Pro-Death Penalty Essay

Words: 1025
Pages: 5

Thousands of people will attack the death penalty. They will give emotional speeches about the one innocent man or woman who might accidentally get an execution sentence. However, all of these people are forgetting one crucial element. They are forgetting the thousands of victims who die every year by the hands of heartless murderers. There are more murderers out there than people who are wrongly convicted, and that is what we must remember.
I, as well as many others, have total confidence in the death penalty. It is a very beneficial component of our justice system. The death penalty saves lives. It saves lives because it stops those who murder from ever murdering again. It also deters potential murderers from ever committing the crime.
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Duffy was sentenced to death two months later. He never stated a motive for what he did, nor did he show remorse.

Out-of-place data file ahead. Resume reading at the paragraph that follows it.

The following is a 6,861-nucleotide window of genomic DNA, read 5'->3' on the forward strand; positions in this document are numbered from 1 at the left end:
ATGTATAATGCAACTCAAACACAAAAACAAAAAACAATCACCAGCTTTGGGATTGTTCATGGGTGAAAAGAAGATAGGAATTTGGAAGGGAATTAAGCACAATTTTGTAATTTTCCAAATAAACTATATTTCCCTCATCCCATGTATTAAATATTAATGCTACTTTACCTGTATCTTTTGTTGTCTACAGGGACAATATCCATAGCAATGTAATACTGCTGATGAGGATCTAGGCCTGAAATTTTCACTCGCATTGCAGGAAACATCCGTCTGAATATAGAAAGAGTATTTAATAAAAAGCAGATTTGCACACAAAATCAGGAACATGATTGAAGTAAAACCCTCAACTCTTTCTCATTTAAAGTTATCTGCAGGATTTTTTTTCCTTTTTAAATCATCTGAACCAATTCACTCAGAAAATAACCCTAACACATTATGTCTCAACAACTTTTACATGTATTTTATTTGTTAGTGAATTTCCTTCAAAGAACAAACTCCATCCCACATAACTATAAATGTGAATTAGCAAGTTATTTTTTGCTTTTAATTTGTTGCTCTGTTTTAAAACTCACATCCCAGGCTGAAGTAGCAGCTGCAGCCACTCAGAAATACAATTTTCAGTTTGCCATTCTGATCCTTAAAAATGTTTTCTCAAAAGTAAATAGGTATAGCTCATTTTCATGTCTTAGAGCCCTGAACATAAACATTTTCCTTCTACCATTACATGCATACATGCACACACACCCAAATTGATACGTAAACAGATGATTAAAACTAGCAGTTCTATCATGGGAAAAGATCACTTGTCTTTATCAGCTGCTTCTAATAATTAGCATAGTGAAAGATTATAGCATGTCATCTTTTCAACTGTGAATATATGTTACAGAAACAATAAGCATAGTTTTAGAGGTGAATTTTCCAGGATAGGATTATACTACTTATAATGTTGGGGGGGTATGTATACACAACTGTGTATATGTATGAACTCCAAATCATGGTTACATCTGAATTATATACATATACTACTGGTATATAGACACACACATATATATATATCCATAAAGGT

It is now more than two years later and Brian Duffy is still alive and breathing. I am physically sickened when I think about how this killer gets three meals a day and a bed to sleep in, while someone I loved dearly lies dead in a coffin because of his actions. Brian Duffy, or any other convicted murderer, should not have the right to lengthy appeals and court proceedings to delay execution. It's so difficult to understand why these criminals have their lives preserved for extended periods of time, while the families of the victims have to wait patiently for justice. It is simply unfair.
If the United States demonstrates that it is serious about using the death penalty through an increased number of executions, then potential murderers will know their fate before killing. They will know that if caught and convicted, they will face a sure death. In order to promote and maintain a sense of justice and moral order, the death penalty must be used more frequently and quickly. Because death is reserved as punishment for only the worst criminals, it is only fitting that they receive a punishment accordingly. The judicial system should not be afraid to retain the confidence of the public (Stewart 53).
In looking back to previous societies that relied upon the death penalty, such as ancient Athens and the Roman Empire, one